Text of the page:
Activism is a beloved American occupation. All that is required is a good cause and enough physical strength to lift a picket sign. And Californians seem to warm to protests and demonstrations. Take for example Kate and Greg Bates of Carmel. They don't look as if they would be radical or alternative, but these two recent retirees have nothing but good things to say about the flag-waving, slogan-shouting group that has just traipsed through their exclusive neighborhood on a quiet Saturday afternoon.
"Almost makes me want to join them," says Greg, 74, brandishing his walker.
"We've never had this kind of support," says Julie Crow (right), member of the International Tibet Independence Movement. "People in California have been so hospitable, knocking themselves out to accommodate us and set up programs."
During the months of April, May and June, the Indiana-based group is crossing the Golden State on foot. Sixteen people, from all over the world, have left their jobs and families to walk the 525 miles from San Francisco to Los Angeles. Led by Tibetan refugee leaders and former political prisoners Ani Palchen Dolma, L. Pema Lhundrup and Yeshe Todgen (bottom of page, left), the group swelled to 200 as it passed through downtown San Francisco on April 25. People have joined its ranks every day, walking for as long as they can before returning to their obligations.
This is the group's fifth and largest walk since its founding. The goal: to educate the public and rally support for the beleaguered nation of Tibet.
Though intended to start on the 11th birthday of the Panchen Lama, the world's youngest political prisoner, and to end on the day before the Dalai Lama's arrival in Los Angeles, this year's march also happened to coincide with the vote in Congress on granting "normal trading relations" to China.
The protest has a long pedigree, echoing the spirit of Gandhi's nonviolent peace marches, says Benjamin Cox, the group's director. "Tibetans also relate to it,'' he says, "because many had to walk out of Tibet through the Himalayas, which took at least three months."
"Many people think Tibet is an isolated case," adds Tsewang Khangsar (bottom of page, right), vice president of the Tibetan Association of Northern California. Khangsar, a Tibetan native currently residing in Albany, Calif., quit his job to come on the march. "It is not. Tibet is the key to free China. To free China is to free one-fourth of the world's population, which right now is under totalitarian regime. This should be a big concern for everyone."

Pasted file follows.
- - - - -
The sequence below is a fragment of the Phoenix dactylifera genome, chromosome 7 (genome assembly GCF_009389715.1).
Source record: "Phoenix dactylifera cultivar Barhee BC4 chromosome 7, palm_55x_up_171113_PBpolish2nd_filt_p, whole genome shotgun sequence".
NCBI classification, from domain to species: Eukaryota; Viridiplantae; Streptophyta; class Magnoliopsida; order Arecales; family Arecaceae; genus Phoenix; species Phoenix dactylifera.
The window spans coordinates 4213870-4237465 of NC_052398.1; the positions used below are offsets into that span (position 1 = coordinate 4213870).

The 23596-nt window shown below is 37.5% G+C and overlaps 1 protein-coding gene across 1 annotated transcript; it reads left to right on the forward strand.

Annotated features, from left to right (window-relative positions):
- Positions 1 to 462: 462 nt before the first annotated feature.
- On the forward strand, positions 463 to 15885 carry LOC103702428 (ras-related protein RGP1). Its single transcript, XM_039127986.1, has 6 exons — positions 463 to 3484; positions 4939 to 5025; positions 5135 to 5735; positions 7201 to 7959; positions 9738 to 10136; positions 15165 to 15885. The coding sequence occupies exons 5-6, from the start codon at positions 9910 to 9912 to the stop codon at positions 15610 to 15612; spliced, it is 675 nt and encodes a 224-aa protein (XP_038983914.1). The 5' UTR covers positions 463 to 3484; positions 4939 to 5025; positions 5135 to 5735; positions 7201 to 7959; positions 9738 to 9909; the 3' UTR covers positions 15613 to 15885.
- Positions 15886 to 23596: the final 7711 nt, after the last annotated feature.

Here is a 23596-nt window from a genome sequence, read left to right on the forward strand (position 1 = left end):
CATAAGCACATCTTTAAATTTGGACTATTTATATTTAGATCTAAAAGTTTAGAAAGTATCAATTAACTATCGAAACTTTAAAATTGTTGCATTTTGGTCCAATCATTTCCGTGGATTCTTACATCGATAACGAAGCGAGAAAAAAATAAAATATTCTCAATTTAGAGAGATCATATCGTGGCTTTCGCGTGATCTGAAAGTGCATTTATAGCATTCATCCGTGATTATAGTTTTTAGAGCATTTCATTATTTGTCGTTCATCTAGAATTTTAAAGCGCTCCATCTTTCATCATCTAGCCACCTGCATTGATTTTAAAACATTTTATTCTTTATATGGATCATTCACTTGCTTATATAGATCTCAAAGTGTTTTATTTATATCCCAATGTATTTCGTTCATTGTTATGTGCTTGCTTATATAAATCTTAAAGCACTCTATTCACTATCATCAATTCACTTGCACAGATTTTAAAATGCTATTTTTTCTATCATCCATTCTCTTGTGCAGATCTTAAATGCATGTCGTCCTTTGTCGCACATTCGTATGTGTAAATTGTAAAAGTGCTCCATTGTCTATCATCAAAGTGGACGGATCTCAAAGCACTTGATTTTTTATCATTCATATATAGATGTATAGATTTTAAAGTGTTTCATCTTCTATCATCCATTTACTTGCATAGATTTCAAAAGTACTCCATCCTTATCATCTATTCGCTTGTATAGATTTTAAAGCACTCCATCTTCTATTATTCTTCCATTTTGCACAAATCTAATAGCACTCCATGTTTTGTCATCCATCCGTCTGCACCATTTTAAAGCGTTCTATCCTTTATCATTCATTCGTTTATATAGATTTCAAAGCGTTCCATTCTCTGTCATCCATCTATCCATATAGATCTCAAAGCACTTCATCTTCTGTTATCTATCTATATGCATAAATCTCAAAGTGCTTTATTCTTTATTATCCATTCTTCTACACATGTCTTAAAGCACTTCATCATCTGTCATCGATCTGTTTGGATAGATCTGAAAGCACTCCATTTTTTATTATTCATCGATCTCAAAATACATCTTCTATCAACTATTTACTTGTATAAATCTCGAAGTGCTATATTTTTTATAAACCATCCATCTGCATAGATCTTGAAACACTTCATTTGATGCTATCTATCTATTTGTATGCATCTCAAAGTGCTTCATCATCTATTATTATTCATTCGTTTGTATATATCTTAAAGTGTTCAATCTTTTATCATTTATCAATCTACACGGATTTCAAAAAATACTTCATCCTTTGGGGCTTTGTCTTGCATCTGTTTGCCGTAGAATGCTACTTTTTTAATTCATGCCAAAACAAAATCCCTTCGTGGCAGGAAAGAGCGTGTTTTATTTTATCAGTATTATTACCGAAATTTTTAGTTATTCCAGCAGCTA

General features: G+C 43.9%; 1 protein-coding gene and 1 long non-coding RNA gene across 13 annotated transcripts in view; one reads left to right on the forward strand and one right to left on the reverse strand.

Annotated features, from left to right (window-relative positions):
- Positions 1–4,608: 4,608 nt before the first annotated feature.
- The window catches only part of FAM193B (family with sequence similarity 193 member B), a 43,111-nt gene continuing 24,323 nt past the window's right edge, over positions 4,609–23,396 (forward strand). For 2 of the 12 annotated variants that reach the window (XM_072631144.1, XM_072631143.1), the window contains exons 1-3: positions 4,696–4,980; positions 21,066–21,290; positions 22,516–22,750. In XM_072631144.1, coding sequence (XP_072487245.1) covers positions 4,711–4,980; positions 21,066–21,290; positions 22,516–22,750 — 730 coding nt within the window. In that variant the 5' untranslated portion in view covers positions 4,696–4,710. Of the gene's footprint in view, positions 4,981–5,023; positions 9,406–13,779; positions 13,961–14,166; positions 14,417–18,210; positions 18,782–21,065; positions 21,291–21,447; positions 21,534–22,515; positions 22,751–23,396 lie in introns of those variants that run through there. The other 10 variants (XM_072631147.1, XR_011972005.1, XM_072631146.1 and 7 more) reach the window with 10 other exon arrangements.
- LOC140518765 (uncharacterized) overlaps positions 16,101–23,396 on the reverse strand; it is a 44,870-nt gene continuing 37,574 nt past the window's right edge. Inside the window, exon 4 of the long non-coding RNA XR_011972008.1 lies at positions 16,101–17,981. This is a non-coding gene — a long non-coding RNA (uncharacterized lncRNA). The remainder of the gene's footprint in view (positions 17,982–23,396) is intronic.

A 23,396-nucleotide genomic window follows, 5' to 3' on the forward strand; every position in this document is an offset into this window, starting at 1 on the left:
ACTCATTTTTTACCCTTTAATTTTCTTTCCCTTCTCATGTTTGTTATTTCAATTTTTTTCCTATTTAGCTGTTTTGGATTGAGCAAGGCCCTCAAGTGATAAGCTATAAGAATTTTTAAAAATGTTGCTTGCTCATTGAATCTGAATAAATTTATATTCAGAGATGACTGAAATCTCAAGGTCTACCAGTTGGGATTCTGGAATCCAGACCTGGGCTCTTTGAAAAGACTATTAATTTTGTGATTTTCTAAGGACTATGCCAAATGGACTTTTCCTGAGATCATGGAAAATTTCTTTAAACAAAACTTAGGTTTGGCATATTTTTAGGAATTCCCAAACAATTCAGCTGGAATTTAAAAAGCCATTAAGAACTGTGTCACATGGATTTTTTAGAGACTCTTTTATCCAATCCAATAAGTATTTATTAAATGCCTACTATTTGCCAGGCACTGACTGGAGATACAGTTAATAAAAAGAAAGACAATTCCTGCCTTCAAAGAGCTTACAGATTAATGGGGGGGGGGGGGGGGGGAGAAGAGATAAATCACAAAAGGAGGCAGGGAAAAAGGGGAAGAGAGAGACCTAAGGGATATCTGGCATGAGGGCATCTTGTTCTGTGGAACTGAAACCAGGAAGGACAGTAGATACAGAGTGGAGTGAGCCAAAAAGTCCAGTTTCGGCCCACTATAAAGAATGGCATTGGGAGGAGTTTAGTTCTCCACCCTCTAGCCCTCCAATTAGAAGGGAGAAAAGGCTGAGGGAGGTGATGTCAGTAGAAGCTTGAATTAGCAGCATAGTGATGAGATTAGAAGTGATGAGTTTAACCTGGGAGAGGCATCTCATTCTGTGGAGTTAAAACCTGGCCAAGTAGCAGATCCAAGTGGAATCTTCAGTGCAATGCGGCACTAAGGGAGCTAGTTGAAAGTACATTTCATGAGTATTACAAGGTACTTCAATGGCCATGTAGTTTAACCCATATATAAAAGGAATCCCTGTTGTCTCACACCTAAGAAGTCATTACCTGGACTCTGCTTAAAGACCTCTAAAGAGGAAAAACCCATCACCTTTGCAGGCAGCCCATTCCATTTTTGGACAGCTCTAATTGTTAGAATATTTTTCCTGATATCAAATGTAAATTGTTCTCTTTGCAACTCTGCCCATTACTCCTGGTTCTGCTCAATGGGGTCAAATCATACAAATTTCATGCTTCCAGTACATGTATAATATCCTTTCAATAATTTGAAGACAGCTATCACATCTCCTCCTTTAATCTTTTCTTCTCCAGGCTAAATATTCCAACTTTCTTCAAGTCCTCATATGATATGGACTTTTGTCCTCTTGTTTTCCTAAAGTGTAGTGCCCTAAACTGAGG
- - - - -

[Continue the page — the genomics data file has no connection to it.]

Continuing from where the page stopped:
China, of course, has caused much concern in Washington. The question has been, does the United States want to free a quarter of the world's population from a totalitarian regime guilty of endless human rights violations, or is the priority to exploit its tempting market opportunities? At least that has been the way many have seen the issue.
The International Tibet Independence Movement has actively boycotted Chinese products since 1994. "All we do when we spend money in China is give an oppressive government the means to oppress the people even more," says one demonstrator, Julie Crow, a divorced mother of two who works with disabled children for a living.
Loud cries of "Free Tibet! Free Tibet!" erupt from the marchers, walking in careful single file along the thin margin of narrow Highway 1. Cars slow and show support by honking. Flags are waved exuberantly. Walking an average of 15 miles a day, 6 days a week, may make the protesters' feet ache, but it bolsters their spirits.
"My feet are actually doing OK," says Benjamin, "I've got my Pumas, made in Slovakia. Not China, that's key. It's not that we're anti-China, we're just anti forced labor and sweat shops."
Two Tibetans pull up with lunch for the walkers, having risen before dawn and driven four hours from their home in Berkeley to get here. Unable to quit their jobs or leave their families to join the march, many participants have shown up sporadically to show their support in this way.
"Not feeding us, force-feeding us," says Jeff Napier with gratitude. A veteran member of the group, he is elaborately tattooed with pictures of Indian deities and the Tibetan word for liberation, "rangzen."
"One person shouted 'Get a job!' at us yesterday," says Crow. "That was near Salinas. Other than that, there hasn't really been any negative response, besides a few comments from white guys in trucks. But that has happened a lot less often in California than on walks in other states."
So why California? Julie Crow explains, "When we asked His Holiness the Dalai Lama where would be a good place to walk, he said, 'Oh, maybe California -- or Eastern Europe.'"
The rest is history. The group is already seeing positive consequences from its California campaign. After a rally at the University of California at Santa Cruz, Representative Sam Far, a Democrat of Santa Cruz, announced that he would refuse to support normalized trade relations with China, following up with an official announcement to that effect the next day.
"He cited our walk as a mitigating factor in his decision," says Crow.
It's raining pretty heavily now, but the protesters show no signs of slowing. Tonight, they will sleep at the Grange Hall in Big Sur, a building used primarily for farmers' meetings. So far, they've stayed in a variety of shelters, from private homes in Pacifica to Episcopal churches to study rooms at Stanford. Tonight, Tibetan monks from Monterey have offered to come and cook them dinner.
"We're probably going to actually gain weight on this march," says Benjamin, with a smile.
|To find out more about the situation in Tibet, visit the group's Web site at www.rangzen.com.|